64 chemotherapy or radiation treatment, and to persons suffering from glaucoma who are not
65 responding to conventional treatment, and to persons suffering from seizure disorders,
66 which persons would otherwise have no lawful access to it. It is the further intent of the
67 General Assembly to facilitate clinical trials of marijuana cannabis and its derivatives,
68 particularly with respect to persons suffering from cancer, and glaucoma, and seizure
69 disorders who would be benefited by use of the drug.
70 (e) This article is limited to clinical trials and research into therapeutic applications of
71 marijuana cannabis only for use in treating glaucoma, and in treating cancer and the side
72 effects of chemotherapeutic agents and radiation, and utilizing medical cannabis for the
73 treatment of seizure disorders and should not be construed as either encouraging or
74 sanctioning the social use of cannabis marijuana. Nothing in this article shall be construed
75 to encourage the use of marijuana in lieu of or in conjunction with other accepted medical
76 treatment, but only as an adjunct to such accepted medical treatment.
78 As used in this article, the term:
79 (1) ‘Academic medical center’ means a research hospital that operates a medical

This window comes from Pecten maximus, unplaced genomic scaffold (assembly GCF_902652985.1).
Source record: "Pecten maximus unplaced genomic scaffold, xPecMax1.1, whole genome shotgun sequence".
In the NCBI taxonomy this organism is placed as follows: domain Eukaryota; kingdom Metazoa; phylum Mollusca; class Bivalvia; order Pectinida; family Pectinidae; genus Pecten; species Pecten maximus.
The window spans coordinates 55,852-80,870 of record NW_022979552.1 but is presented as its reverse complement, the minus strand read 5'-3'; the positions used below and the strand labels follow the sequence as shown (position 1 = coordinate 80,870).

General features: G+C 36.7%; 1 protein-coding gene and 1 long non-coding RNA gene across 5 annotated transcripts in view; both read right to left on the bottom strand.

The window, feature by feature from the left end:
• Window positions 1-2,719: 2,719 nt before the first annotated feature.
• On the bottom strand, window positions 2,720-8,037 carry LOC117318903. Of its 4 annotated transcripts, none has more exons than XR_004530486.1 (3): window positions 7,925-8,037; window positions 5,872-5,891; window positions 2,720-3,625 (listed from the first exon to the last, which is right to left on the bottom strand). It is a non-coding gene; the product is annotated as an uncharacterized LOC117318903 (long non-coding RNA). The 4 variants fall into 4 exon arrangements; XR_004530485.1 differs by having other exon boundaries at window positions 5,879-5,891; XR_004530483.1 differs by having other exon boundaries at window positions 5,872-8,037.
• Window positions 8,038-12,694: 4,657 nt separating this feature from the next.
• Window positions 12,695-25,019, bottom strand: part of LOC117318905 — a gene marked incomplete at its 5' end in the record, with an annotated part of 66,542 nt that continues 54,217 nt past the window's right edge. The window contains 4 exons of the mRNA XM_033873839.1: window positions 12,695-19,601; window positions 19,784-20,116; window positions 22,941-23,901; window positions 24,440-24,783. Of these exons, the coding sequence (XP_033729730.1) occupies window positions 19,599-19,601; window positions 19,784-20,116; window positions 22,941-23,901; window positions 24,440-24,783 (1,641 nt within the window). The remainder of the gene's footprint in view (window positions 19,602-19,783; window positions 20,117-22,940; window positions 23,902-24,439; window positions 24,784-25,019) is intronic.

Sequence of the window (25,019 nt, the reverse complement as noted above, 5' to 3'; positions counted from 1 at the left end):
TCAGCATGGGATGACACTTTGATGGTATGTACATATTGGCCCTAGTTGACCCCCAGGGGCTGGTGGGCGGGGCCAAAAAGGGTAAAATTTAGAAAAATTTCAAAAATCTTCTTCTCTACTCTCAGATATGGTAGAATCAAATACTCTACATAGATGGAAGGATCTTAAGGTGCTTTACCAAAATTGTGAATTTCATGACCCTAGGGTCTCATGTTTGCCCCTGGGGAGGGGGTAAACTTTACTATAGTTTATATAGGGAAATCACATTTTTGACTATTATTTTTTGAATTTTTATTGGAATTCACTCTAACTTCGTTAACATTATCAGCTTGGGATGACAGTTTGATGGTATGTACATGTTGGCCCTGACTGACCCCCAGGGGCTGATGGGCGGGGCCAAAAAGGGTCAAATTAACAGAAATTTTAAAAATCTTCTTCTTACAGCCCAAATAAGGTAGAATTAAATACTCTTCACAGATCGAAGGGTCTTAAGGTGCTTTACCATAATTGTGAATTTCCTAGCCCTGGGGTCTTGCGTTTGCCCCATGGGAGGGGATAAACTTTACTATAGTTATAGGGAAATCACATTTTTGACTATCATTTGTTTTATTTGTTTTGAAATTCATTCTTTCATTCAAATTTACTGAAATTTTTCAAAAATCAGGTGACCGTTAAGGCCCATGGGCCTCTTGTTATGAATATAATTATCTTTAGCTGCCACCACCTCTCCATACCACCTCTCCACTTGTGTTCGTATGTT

80 residency program for physicians and conducts research that involves human subjects.
81 (1)(2) ‘Board’ means the Georgia Composite Medical Board.
82 (2)(3) ‘Cannabis’ ‘Marijuana’ means marijuana cannabis or tetrahydrocannabinol, as
83 defined or listed in Article 2 of Chapter 13 of Title 16.
84 (4) ‘Medical cannabis for the treatment of seizure disorders’ means cannabis extracts and
85 compounds of cannabis, including, but not limited to, those strains used to manufacture
86 cannabidiol, a nonpsychoactive cannabinoid, that is delivered to the patient in a
87 nonsmoking delivery system whether it be in the form of liquid, pill, vaporization, or
88 injection or other delivery method that does not include smoking.
89 (3)(5) ‘Physician’ means a person licensed to practice medicine pursuant to Article 2 of
90 this chapter.
91 (4)(6) ‘Program’ means the Controlled Substances Therapeutic Research Program
92 established pursuant to Code Section 43-34-123.
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93 (5)(7) ‘Review board’ means the Patient Qualification Review Board established pursuant
94 to Code Section 43-34-124.
96 (a) There is established under the Georgia Composite Medical Board the Controlled
97 Substances Therapeutic Research Program, which shall be administered by the board.
98 Under the program, the board shall act as a sponsor of state-wide investigational studies,